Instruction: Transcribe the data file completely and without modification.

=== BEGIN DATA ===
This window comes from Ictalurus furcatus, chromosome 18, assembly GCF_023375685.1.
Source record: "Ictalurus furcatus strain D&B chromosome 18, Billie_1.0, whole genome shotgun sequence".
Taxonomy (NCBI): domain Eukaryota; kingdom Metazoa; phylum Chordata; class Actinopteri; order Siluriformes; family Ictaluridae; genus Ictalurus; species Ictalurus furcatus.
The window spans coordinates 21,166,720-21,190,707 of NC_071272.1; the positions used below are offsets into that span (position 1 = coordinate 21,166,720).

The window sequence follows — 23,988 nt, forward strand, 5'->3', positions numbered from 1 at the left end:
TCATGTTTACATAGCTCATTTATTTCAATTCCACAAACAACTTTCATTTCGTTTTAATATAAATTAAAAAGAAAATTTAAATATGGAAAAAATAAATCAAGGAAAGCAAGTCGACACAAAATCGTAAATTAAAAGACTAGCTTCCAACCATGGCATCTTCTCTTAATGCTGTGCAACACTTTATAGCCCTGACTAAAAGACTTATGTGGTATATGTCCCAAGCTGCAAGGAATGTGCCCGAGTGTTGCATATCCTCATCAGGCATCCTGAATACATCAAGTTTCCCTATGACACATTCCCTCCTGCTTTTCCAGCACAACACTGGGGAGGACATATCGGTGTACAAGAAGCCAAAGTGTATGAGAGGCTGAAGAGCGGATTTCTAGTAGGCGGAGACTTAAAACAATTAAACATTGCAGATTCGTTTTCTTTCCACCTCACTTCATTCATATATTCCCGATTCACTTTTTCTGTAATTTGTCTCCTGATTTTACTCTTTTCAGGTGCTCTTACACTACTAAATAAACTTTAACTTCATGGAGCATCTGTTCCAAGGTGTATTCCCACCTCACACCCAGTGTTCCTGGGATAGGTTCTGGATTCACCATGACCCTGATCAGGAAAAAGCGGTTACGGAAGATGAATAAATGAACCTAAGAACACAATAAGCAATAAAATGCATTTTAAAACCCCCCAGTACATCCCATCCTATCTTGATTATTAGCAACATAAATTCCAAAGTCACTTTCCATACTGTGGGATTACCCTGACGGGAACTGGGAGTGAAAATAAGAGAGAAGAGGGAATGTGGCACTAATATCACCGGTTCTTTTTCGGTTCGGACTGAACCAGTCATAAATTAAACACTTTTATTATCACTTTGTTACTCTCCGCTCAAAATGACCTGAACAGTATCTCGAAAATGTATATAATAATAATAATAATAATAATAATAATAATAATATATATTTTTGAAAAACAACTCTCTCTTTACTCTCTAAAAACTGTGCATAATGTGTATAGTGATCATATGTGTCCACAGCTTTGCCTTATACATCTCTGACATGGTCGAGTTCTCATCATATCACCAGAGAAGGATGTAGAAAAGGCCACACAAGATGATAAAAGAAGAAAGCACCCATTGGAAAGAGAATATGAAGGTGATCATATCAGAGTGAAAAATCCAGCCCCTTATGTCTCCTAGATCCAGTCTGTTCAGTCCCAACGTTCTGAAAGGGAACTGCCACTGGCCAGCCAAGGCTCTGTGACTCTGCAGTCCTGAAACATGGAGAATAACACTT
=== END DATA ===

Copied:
This window comes from Ictalurus furcatus, chromosome 18, assembly GCF_023375685.1.
Source record: "Ictalurus furcatus strain D&B chromosome 18, Billie_1.0, whole genome shotgun sequence".
Taxonomy (NCBI): domain Eukaryota; kingdom Metazoa; phylum Chordata; class Actinopteri; order Siluriformes; family Ictaluridae; genus Ictalurus; species Ictalurus furcatus.
The window spans coordinates 21,166,720-21,190,707 of NC_071272.1; the positions used below are offsets into that span (position 1 = coordinate 21,166,720).

The window sequence follows — 23,988 nt, forward strand, 5'->3', positions numbered from 1 at the left end:
TCATGTTTACATAGCTCATTTATTTCAATTCCACAAACAACTTTCATTTCGTTTTAATATAAATTAAAAAGAAAATTTAAATATGGAAAAAATAAATCAAGGAAAGCAAGTCGACACAAAATCGTAAATTAAAAGACTAGCTTCCAACCATGGCATCTTCTCTTAATGCTGTGCAACACTTTATAGCCCTGACTAAAAGACTTATGTGGTATATGTCCCAAGCTGCAAGGAATGTGCCCGAGTGTTGCATATCCTCATCAGGCATCCTGAATACATCAAGTTTCCCTATGACACATTCCCTCCTGCTTTTCCAGCACAACACTGGGGAGGACATATCGGTGTACAAGAAGCCAAAGTGTATGAGAGGCTGAAGAGCGGATTTCTAGTAGGCGGAGACTTAAAACAATTAAACATTGCAGATTCGTTTTCTTTCCACCTCACTTCATTCATATATTCCCGATTCACTTTTTCTGTAATTTGTCTCCTGATTTTACTCTTTTCAGGTGCTCTTACACTACTAAATAAACTTTAACTTCATGGAGCATCTGTTCCAAGGTGTATTCCCACCTCACACCCAGTGTTCCTGGGATAGGTTCTGGATTCACCATGACCCTGATCAGGAAAAAGCGGTTACGGAAGATGAATAAATGAACCTAAGAACACAATAAGCAATAAAATGCATTTTAAAACCCCCCAGTACATCCCATCCTATCTTGATTATTAGCAACATAAATTCCAAAGTCACTTTCCATACTGTGGGATTACCCTGACGGGAACTGGGAGTGAAAATAAGAGAGAAGAGGGAATGTGGCACTAATATCACCGGTTCTTTTTCGGTTCGGACTGAACCAGTCATAAATTAAACACTTTTATTATCACTTTGTTACTCTCCGCTCAAAATGACCTGAACAGTATCTCGAAAATGTATATAATAATAATAATAATAATAATAATAATAATAATATATATTTTTGAAAAACAACTCTCTCTTTACTCTCTAAAAACTGTGCATAATGTGTATAGTGATCATATGTGTCCACAGCTTTGCCTTATACATCTCTGACATGGTCGAGTTCTCATCATATCACCAGAGAAGGATGTAGAAAAGGCCACACAAGATGATAAAAGAAGAAAGCACCCATTGGAAAGAGAATATGAAGGTGATCATATCAGAGTGAAAAATCCAGCCCCTTATGTCTCCTAGATCCAGTCTGTTCAGTCCCAACGTTCTGAAAGGGAACTGCCACTGGCCAGCCAAGGCTCTGTGACTCTGCAGTCCTGAAACATGGAGAATAACACTT